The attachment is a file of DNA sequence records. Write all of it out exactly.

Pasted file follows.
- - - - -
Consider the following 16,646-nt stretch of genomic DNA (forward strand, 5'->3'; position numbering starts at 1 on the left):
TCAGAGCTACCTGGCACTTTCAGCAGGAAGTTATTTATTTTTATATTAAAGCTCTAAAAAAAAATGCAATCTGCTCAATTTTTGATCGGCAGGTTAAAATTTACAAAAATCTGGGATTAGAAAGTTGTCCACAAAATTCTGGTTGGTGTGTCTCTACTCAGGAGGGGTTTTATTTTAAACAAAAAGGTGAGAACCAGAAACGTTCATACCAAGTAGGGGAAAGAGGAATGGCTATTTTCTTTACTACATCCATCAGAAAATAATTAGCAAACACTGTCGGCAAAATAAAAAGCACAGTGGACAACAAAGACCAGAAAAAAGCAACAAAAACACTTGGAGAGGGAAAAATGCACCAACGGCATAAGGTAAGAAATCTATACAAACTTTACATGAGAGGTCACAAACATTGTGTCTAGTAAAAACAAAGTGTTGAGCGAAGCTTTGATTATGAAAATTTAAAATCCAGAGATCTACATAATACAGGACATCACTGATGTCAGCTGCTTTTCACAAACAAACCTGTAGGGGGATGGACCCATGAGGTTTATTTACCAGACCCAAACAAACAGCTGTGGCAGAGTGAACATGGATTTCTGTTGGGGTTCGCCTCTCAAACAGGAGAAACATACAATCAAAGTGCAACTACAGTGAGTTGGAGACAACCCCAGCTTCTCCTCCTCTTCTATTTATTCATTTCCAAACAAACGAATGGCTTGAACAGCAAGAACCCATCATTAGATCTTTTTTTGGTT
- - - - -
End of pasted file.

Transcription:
Consider the following 16,646-nt stretch of genomic DNA (forward strand, 5'->3'; position numbering starts at 1 on the left):
TCAGAGCTACCTGGCACTTTCAGCAGGAAGTTATTTATTTTTATATTAAAGCTCTAAAAAAAAATGCAATCTGCTCAATTTTTGATCGGCAGGTTAAAATTTACAAAAATCTGGGATTAGAAAGTTGTCCACAAAATTCTGGTTGGTGTGTCTCTACTCAGGAGGGGTTTTATTTTAAACAAAAAGGTGAGAACCAGAAACGTTCATACCAAGTAGGGGAAAGAGGAATGGCTATTTTCTTTACTACATCCATCAGAAAATAATTAGCAAACACTGTCGGCAAAATAAAAAGCACAGTGGACAACAAAGACCAGAAAAAAGCAACAAAAACACTTGGAGAGGGAAAAATGCACCAACGGCATAAGGTAAGAAATCTATACAAACTTTACATGAGAGGTCACAAACATTGTGTCTAGTAAAAACAAAGTGTTGAGCGAAGCTTTGATTATGAAAATTTAAAATCCAGAGATCTACATAATACAGGACATCACTGATGTCAGCTGCTTTTCACAAACAAACCTGTAGGGGGATGGACCCATGAGGTTTATTTACCAGACCCAAACAAACAGCTGTGGCAGAGTGAACATGGATTTCTGTTGGGGTTCGCCTCTCAAACAGGAGAAACATACAATCAAAGTGCAACTACAGTGAGTTGGAGACAACCCCAGCTTCTCCTCCTCTTCTATTTATTCATTTCCAAACAAACGAATGGCTTGAACAGCAAGAACCCATCATTAGATCTTTTTTTGGTT